doit-peter-molyneux Peter Molyneux (who is not from a small planet in the vicinity of Betelgeuse, but is in fact from Guildford, in Surrey) is a bit of a whipping boy for gamers, many of whom think of him as all hat and no cattle (as the Americans would say). Is that reputation really deserved?

One of the things that Molyneux is, is engaging. He’s a lovely, and engaging talker, calling to mind a blend of Phil Collins, Douglas Adams, and a hint of Stephen Fry. He’s clever and passionate about what he does, and what he wants to do, and what he wishes was possible, and he positively glows with it. Screw the stand-up comics. For an evening’s entertainment, you could do far worse than listen to Molyneux kicking ideas around.

And there’s the core of the problem.

Few developers talk much about what they want to do. It’ll be ready when it’s ready. Get out of the kitchen. Even concept art usually only dribbles out of the development circuit once people are pretty sure that the concepts are actually going to make the cut.

When they do talk, they usually confine themselves to only things they’re certain will be in the final product. Molyneux’s not one of those guys. He likes to dream. He likes to wonder aloud. He listens to you when you talk to him or ask questions, and a part of his brain fizzes with ideas. Could we do this? How about if we did that? Would that even work? Wouldn’t it be awesome if it did?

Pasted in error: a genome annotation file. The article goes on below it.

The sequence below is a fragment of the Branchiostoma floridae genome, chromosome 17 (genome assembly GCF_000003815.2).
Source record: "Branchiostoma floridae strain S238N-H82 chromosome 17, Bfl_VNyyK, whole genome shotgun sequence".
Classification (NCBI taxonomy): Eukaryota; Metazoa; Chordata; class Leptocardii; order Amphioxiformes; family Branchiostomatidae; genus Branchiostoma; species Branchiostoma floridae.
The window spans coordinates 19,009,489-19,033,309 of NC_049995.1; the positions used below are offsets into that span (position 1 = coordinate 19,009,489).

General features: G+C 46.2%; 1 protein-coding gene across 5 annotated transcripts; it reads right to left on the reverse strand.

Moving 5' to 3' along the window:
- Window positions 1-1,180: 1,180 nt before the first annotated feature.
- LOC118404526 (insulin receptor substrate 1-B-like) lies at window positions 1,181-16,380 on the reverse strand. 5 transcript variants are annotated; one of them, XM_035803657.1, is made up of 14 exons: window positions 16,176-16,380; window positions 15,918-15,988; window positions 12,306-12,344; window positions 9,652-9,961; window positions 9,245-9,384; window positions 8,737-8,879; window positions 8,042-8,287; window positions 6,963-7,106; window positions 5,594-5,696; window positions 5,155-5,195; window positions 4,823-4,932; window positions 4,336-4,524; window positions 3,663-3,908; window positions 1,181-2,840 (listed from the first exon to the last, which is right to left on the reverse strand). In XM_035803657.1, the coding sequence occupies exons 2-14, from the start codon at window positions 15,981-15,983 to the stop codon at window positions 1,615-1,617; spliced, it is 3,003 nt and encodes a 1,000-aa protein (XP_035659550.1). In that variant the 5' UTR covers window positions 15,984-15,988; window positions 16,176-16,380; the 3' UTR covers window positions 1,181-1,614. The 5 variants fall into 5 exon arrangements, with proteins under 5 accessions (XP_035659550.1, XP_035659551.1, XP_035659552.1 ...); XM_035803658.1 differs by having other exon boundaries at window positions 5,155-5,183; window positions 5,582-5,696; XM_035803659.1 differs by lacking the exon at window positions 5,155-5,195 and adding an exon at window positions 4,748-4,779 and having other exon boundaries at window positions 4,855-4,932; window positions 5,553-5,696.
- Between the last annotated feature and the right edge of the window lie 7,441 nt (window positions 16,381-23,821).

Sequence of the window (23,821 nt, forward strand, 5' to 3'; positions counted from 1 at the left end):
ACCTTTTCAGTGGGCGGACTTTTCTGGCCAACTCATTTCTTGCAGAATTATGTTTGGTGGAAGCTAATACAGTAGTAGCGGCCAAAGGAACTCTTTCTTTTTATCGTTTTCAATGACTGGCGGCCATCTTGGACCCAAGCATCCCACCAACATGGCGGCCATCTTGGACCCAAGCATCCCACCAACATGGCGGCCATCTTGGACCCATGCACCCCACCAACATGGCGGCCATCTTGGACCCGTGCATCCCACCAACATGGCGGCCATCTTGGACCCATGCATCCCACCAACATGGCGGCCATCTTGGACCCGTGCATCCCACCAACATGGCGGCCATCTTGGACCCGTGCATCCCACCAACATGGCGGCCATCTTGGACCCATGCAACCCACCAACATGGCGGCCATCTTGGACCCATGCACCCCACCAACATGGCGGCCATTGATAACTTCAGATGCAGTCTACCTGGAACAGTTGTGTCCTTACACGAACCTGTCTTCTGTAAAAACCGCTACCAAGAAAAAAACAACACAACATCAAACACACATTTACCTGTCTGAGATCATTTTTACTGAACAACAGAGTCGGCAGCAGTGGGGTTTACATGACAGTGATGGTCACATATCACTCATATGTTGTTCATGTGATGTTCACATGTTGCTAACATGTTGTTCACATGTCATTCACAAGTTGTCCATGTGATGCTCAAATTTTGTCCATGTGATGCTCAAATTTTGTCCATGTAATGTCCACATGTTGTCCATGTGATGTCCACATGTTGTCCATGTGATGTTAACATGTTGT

And he talks about those notions as they come to him. When you’re talking to Molyneux about a game, you’re not just talking about the current game. You’re talking to him about all the games he’s going to do in the future, and a lot of games he’s not going to do, but would like to. It makes you glad to be a gamer.

Molyneux likes to tell you what he’s doing. What he’s thinking about. What he’s trying. Even if it won’t make the cut at the end of the day. Because what he’s doing excites him and it’s an exciting conversation he can have with us. He loves to come to work, and he loves to talk about work over a pint. He’s truly doing what he loves — making games — and why wouldn’t you want to talk about that with people who love games?

The problem with those maybes and might-bes and possiblys and wouldn’t-it-be-cool-ifs is that a lot of them get tangled up in our heads, and in the media. A maybe becomes a will-be. Something he’s toying with to see if it is feasible ends up getting mistaken for a promise.

And everyone beats him up afterwards because a lot of the really cool stuff that he’s talking about just isn’t in the game he’s currently working on when it comes out. Even Molyneux must bow his head to economics, finances, corporate management, SKUs and physics.

So, these days we don’t hear so much from him. He’s learned a lot of lessons about talking to us and finding out what we think and involving us in his creative process, and ultimately getting smacked around for it in the gaming press and on message boards for years after. Letting us in on his passion ironically leads to misunderstanding and misplaced disappointment.

So, when we see Molyneux abroad, it’s a quieter man who keeps most of his passion restrained.

And you know? I think we’re the ones who are poorer for it.



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